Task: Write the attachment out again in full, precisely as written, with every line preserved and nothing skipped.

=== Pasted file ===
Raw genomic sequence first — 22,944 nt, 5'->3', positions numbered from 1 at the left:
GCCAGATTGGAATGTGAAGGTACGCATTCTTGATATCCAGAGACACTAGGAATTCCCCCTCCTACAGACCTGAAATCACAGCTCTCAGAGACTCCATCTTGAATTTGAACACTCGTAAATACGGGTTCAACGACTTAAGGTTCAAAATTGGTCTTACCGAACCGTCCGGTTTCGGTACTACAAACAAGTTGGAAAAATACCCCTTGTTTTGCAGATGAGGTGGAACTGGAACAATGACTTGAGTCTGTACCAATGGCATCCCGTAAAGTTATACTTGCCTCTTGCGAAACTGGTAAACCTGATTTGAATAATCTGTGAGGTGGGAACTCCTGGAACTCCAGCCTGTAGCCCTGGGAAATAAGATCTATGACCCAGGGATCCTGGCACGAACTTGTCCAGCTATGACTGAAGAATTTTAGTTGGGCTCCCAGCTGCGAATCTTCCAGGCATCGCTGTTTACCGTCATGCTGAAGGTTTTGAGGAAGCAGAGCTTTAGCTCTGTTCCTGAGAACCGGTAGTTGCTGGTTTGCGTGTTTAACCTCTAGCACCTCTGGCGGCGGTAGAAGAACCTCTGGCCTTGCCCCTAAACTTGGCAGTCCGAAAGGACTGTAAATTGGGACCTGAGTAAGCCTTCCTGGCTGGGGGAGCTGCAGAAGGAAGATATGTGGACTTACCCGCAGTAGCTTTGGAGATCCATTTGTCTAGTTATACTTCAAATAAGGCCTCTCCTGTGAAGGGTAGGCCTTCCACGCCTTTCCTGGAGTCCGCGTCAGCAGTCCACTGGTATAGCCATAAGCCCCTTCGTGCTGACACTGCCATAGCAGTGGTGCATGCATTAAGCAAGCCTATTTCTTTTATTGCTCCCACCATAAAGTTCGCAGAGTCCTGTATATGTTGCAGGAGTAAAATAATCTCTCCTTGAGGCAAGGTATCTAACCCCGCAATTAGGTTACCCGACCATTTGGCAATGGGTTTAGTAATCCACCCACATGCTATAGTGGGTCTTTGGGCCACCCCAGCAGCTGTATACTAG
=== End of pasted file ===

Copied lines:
Raw genomic sequence first — 22,944 nt, 5'->3', positions numbered from 1 at the left:
GCCAGATTGGAATGTGAAGGTACGCATTCTTGATATCCAGAGACACTAGGAATTCCCCCTCCTACAGACCTGAAATCACAGCTCTCAGAGACTCCATCTTGAATTTGAACACTCGTAAATACGGGTTCAACGACTTAAGGTTCAAAATTGGTCTTACCGAACCGTCCGGTTTCGGTACTACAAACAAGTTGGAAAAATACCCCTTGTTTTGCAGATGAGGTGGAACTGGAACAATGACTTGAGTCTGTACCAATGGCATCCCGTAAAGTTATACTTGCCTCTTGCGAAACTGGTAAACCTGATTTGAATAATCTGTGAGGTGGGAACTCCTGGAACTCCAGCCTGTAGCCCTGGGAAATAAGATCTATGACCCAGGGATCCTGGCACGAACTTGTCCAGCTATGACTGAAGAATTTTAGTTGGGCTCCCAGCTGCGAATCTTCCAGGCATCGCTGTTTACCGTCATGCTGAAGGTTTTGAGGAAGCAGAGCTTTAGCTCTGTTCCTGAGAACCGGTAGTTGCTGGTTTGCGTGTTTAACCTCTAGCACCTCTGGCGGCGGTAGAAGAACCTCTGGCCTTGCCCCTAAACTTGGCAGTCCGAAAGGACTGTAAATTGGGACCTGAGTAAGCCTTCCTGGCTGGGGGAGCTGCAGAAGGAAGATATGTGGACTTACCCGCAGTAGCTTTGGAGATCCATTTGTCTAGTTATACTTCAAATAAGGCCTCTCCTGTGAAGGGTAGGCCTTCCACGCCTTTCCTGGAGTCCGCGTCAGCAGTCCACTGGTATAGCCATAAGCCCCTTCGTGCTGACACTGCCATAGCAGTGGTGCATGCATTAAGCAAGCCTATTTCTTTTATTGCTCCCACCATAAAGTTCGCAGAGTCCTGTATATGTTGCAGGAGTAAAATAATCTCTCCTTGAGGCAAGGTATCTAACCCCGCAATTAGGTTACCCGACCATTTGGCAATGGGTTTAGTAATCCACCCACATGCTATAGTGGGTCTTTGGGCCACCCCAGCAGCTGTATACTAG